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Porsche have produced several iconic models over the years. The Porsche 997, introduced in 2004, continued the legacy of the 911 series with its sleek design and impressive driving dynamics.

However, like any complex machinery, the 997 is not immune to issues, one of the most notable being bore scoring. Bore scoring can affect the engine’s performance and longevity if not addressed promptly.

What is Bore Scoring?

Bore scoring refers to the vertical scratches on the cylinder walls of an engine. Whilst this issue is seen in many manufacturers cars, in the case of the Porsche 997 this primarily affects the 3.6-litre and 3.8-litre variants found in models using the M96 and M97 engine.  Porsche say that it impacts around 10% of these cars, however other sources report a higher percentage.

These engines have Lokasil cylinder liners which are located in less rigidly crankcase than other early water cooled engines from Porsche. Alongside this, due to the design of the lubrication and cooling systems, the right side cylinders run slightly hotter than the left, most notably the sixth.  This then leads to an ovaling of the liner due to increase friction on one side. This then leads to a slap of the piston against the liner which in some more extreme cases can even be heard particularly when the engine is cold.

Additional contributory factors include short journeys, excessive revs for longer periods especially when the engine is not warmed through and even adhering to the Porsche recommended oil change period of two years.

What Bore Scoring indicators should you look out for?

  • An increase in the car’s oil consumption.
  • At the exhaust pipe, one being more black and sooty than the other.
  • A ticking noise which increases with the revs on the engine, especially when cold.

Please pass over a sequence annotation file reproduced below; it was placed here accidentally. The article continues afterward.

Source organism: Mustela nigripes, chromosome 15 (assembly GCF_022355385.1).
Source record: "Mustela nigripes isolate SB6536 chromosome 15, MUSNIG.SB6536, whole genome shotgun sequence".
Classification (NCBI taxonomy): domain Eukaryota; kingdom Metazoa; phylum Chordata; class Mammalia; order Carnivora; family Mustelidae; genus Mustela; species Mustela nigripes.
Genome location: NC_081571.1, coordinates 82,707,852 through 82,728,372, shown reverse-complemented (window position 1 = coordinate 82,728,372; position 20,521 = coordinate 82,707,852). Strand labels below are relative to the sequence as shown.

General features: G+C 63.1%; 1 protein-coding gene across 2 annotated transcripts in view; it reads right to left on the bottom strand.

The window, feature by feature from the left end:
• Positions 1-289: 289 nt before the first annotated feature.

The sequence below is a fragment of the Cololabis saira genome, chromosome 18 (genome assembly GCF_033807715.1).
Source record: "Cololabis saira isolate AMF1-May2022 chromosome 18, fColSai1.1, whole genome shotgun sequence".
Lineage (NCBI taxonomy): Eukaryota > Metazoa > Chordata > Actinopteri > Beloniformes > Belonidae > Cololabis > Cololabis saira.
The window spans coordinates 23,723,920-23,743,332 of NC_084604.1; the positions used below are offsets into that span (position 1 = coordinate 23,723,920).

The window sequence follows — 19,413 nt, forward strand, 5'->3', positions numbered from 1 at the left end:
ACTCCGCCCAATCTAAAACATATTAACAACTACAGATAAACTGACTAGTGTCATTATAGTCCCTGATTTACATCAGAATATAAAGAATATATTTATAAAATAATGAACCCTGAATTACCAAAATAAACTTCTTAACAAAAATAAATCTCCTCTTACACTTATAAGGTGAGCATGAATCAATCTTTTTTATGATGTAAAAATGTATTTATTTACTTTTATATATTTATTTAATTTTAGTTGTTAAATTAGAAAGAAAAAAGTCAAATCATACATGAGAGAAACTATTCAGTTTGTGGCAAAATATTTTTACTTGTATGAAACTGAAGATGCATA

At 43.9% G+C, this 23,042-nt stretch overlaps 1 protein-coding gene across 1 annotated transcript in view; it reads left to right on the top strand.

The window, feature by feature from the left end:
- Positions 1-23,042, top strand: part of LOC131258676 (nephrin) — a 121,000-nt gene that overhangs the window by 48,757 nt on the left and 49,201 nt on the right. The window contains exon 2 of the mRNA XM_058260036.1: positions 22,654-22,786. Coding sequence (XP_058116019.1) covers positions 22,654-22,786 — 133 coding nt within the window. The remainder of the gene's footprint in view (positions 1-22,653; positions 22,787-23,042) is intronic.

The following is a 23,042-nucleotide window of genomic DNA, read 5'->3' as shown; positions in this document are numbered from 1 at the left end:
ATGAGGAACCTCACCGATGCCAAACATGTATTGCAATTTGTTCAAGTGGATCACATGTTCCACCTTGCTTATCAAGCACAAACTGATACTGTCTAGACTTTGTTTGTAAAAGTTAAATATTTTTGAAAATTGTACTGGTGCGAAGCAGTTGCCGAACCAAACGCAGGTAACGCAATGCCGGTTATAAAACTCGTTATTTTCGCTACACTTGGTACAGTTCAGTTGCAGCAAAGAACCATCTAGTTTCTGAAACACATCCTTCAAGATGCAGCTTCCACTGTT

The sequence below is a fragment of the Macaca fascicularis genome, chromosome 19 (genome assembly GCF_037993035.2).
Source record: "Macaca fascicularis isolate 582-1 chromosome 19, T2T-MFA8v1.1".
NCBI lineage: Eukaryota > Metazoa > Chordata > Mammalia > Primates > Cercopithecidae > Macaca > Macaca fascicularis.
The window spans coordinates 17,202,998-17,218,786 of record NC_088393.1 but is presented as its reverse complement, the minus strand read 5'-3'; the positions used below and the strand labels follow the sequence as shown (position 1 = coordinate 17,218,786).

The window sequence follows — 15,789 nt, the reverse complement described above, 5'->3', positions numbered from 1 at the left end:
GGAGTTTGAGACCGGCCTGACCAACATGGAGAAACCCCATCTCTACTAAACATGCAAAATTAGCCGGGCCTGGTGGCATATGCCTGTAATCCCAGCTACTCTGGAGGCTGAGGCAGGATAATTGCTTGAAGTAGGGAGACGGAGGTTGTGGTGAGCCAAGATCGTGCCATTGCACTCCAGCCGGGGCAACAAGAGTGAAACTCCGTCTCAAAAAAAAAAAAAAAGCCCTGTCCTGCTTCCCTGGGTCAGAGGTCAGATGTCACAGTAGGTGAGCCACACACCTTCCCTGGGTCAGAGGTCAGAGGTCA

• A change in the way the car idles. If it has become rougher over time or a reduction in performance overall.

If you suspect, or even just want to check the condition of the cylinders in your 997, or 996 then we can take a look at the following for you.

  • We can scope the bores and see exactly what is going on in there.
  • We can look at your oil for colour (black is bad).
  • We can look at the contents of your oil, checking for any aluminium debris in the filter.

What are the solutions for Bore Scoring?

In severe cases of bore scoring, where the damage is extensive, a complete engine rebuild may be necessary. This involves disassembling the engine, honing or re-sleeving the cylinders, and replacing damaged components.  Also, by installing higher-quality or upgraded piston rings we can help reduce friction between the piston and cylinder walls, mitigating the risk of further scoring.

Porsche 997 bore scoring is a prevalent issue that owners should be aware of to ensure the longevity and performance of their vehicles. By understanding the causes, symptoms, and available solutions, owners can take proactive measures to address bore scoring before it escalates into more significant problems. Regular maintenance, proper lubrication, and attentive driving habits are key to mitigating the risk of bore scoring and enjoying the exhilarating driving experience that the 997 offers.

The key is to keep your car properly maintained and keep the revs down until the engine has fully warmed up, which is common sense advice for any car.  Oh yes, and don’t heed the advice initially issued by Porsche for these cars, instead change the oil annually – it could save you a lot of money and heartache in the long run.

Arrange your Porsche bore scoping inspection now with Cheshire’s leading independent Porsche specialist.

Contact us.